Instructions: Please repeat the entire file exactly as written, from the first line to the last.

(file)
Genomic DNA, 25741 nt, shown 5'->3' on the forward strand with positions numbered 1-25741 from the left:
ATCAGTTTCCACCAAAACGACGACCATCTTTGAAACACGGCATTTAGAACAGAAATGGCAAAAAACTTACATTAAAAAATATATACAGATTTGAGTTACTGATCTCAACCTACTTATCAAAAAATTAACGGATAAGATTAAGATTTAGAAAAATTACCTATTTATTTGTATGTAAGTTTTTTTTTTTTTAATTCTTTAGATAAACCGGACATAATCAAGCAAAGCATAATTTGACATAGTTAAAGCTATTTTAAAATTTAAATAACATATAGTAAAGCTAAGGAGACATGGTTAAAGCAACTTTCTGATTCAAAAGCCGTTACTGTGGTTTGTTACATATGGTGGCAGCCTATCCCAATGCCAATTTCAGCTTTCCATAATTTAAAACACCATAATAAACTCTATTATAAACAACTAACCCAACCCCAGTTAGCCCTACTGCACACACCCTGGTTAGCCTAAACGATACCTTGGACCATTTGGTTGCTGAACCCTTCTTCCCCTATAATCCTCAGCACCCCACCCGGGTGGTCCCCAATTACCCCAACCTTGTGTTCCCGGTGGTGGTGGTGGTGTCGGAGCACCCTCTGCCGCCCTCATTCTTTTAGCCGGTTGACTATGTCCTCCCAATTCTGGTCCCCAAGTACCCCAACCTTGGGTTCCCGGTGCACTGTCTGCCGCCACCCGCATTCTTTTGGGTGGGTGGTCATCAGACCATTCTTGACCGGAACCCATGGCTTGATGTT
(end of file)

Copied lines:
Genomic DNA, 25741 nt, shown 5'->3' on the forward strand with positions numbered 1-25741 from the left:
ATCAGTTTCCACCAAAACGACGACCATCTTTGAAACACGGCATTTAGAACAGAAATGGCAAAAAACTTACATTAAAAAATATATACAGATTTGAGTTACTGATCTCAACCTACTTATCAAAAAATTAACGGATAAGATTAAGATTTAGAAAAATTACCTATTTATTTGTATGTAAGTTTTTTTTTTTTTAATTCTTTAGATAAACCGGACATAATCAAGCAAAGCATAATTTGACATAGTTAAAGCTATTTTAAAATTTAAATAACATATAGTAAAGCTAAGGAGACATGGTTAAAGCAACTTTCTGATTCAAAAGCCGTTACTGTGGTTTGTTACATATGGTGGCAGCCTATCCCAATGCCAATTTCAGCTTTCCATAATTTAAAACACCATAATAAACTCTATTATAAACAACTAACCCAACCCCAGTTAGCCCTACTGCACACACCCTGGTTAGCCTAAACGATACCTTGGACCATTTGGTTGCTGAACCCTTCTTCCCCTATAATCCTCAGCACCCCACCCGGGTGGTCCCCAATTACCCCAACCTTGTGTTCCCGGTGGTGGTGGTGGTGTCGGAGCACCCTCTGCCGCCCTCATTCTTTTAGCCGGTTGACTATGTCCTCCCAATTCTGGTCCCCAAGTACCCCAACCTTGGGTTCCCGGTGCACTGTCTGCCGCCACCCGCATTCTTTTGGGTGGGTGGTCATCAGACCATTCTTGACCGGAACCCATGGCTTGATGTT